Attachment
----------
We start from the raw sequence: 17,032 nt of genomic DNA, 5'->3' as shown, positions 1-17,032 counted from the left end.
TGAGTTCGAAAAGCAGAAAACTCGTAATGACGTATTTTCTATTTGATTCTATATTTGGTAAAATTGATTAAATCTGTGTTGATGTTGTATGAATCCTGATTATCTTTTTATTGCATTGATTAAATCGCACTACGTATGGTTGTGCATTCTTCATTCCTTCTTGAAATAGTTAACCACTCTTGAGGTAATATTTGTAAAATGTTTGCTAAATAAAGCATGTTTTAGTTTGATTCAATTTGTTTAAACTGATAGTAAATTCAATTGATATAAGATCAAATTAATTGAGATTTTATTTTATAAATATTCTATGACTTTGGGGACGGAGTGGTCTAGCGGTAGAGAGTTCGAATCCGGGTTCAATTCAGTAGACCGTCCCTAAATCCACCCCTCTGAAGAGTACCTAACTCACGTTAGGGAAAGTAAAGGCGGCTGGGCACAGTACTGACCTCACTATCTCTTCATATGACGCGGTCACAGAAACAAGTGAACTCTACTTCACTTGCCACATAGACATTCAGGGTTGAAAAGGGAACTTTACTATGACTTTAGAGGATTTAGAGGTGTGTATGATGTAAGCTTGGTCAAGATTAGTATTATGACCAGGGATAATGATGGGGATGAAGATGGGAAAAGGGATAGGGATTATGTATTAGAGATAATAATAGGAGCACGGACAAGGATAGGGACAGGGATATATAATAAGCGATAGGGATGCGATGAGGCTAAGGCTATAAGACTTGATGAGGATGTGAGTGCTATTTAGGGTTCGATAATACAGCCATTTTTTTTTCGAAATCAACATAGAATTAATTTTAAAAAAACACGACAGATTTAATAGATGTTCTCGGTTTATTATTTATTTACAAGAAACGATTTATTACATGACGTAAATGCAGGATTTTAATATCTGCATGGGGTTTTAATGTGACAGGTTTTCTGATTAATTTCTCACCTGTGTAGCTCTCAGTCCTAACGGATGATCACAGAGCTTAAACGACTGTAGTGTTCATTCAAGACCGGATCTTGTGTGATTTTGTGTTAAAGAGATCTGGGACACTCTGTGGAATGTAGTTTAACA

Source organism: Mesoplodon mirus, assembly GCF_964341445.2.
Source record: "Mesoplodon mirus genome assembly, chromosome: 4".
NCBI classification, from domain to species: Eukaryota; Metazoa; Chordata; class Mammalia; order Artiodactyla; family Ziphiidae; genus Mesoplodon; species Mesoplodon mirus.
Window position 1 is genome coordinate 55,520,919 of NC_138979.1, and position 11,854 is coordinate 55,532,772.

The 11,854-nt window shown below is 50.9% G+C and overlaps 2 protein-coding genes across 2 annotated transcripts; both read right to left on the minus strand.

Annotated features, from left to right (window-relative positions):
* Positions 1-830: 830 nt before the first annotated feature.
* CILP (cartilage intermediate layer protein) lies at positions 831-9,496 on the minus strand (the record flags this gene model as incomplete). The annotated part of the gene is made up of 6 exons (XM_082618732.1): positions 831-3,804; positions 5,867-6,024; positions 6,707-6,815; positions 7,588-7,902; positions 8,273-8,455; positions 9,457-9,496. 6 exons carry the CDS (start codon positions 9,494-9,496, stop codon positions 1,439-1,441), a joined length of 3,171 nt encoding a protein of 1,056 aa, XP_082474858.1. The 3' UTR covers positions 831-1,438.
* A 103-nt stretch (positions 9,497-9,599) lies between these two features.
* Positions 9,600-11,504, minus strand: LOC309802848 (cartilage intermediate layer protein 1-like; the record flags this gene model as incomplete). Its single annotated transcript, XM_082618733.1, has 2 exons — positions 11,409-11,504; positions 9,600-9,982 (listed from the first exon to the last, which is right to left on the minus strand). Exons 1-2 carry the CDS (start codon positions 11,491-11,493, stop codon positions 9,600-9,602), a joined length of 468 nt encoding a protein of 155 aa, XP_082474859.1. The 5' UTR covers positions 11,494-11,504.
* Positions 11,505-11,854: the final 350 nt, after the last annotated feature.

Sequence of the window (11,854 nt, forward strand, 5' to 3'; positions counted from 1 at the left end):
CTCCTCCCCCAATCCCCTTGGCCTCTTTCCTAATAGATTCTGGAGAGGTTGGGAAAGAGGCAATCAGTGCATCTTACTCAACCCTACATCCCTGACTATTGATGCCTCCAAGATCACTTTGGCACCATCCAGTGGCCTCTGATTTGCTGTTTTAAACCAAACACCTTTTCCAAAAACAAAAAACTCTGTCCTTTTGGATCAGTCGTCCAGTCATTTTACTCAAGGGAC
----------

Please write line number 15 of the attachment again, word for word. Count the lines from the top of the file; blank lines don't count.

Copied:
CTCCTCCCCCAATCCCCTTGGCCTCTTTCCTAATAGATTCTGGAGAGGTTGGGAAAGAGGCAATCAGTGCATCTTACTCAACCCTACATCCCTGACTATTGATGCCTCCAAGATCACTTTGGCACCATCCAGTGGCCTCTGATTTGCTGTTTTAAACCAAACACCTTTTCCAAAAACAAAAAACTCTGTCCTTTTGGATCAGTCGTCCAGTCATTTTACTCAAGGGAC